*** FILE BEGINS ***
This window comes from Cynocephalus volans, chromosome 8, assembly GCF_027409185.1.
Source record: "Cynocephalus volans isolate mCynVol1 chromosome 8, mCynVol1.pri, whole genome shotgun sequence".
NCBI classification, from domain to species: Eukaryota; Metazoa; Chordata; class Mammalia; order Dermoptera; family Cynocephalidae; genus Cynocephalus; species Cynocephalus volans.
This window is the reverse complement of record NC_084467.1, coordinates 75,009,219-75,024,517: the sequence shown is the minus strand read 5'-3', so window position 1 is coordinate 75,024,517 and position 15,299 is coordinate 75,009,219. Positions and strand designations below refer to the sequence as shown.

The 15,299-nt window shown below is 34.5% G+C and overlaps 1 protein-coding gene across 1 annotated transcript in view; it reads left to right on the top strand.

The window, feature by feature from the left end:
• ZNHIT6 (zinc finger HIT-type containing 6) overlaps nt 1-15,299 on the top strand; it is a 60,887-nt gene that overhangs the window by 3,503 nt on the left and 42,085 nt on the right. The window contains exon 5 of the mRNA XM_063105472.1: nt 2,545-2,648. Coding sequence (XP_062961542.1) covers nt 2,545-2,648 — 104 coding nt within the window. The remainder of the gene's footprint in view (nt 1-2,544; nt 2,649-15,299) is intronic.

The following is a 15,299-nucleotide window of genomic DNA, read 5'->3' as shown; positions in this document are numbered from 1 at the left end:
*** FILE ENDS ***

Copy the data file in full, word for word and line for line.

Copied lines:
This window comes from Cynocephalus volans, chromosome 8, assembly GCF_027409185.1.
Source record: "Cynocephalus volans isolate mCynVol1 chromosome 8, mCynVol1.pri, whole genome shotgun sequence".
NCBI classification, from domain to species: Eukaryota; Metazoa; Chordata; class Mammalia; order Dermoptera; family Cynocephalidae; genus Cynocephalus; species Cynocephalus volans.
This window is the reverse complement of record NC_084467.1, coordinates 75,009,219-75,024,517: the sequence shown is the minus strand read 5'-3', so window position 1 is coordinate 75,024,517 and position 15,299 is coordinate 75,009,219. Positions and strand designations below refer to the sequence as shown.

The 15,299-nt window shown below is 34.5% G+C and overlaps 1 protein-coding gene across 1 annotated transcript in view; it reads left to right on the top strand.

The window, feature by feature from the left end:
• ZNHIT6 (zinc finger HIT-type containing 6) overlaps nt 1-15,299 on the top strand; it is a 60,887-nt gene that overhangs the window by 3,503 nt on the left and 42,085 nt on the right. The window contains exon 5 of the mRNA XM_063105472.1: nt 2,545-2,648. Coding sequence (XP_062961542.1) covers nt 2,545-2,648 — 104 coding nt within the window. The remainder of the gene's footprint in view (nt 1-2,544; nt 2,649-15,299) is intronic.

The following is a 15,299-nucleotide window of genomic DNA, read 5'->3' as shown; positions in this document are numbered from 1 at the left end: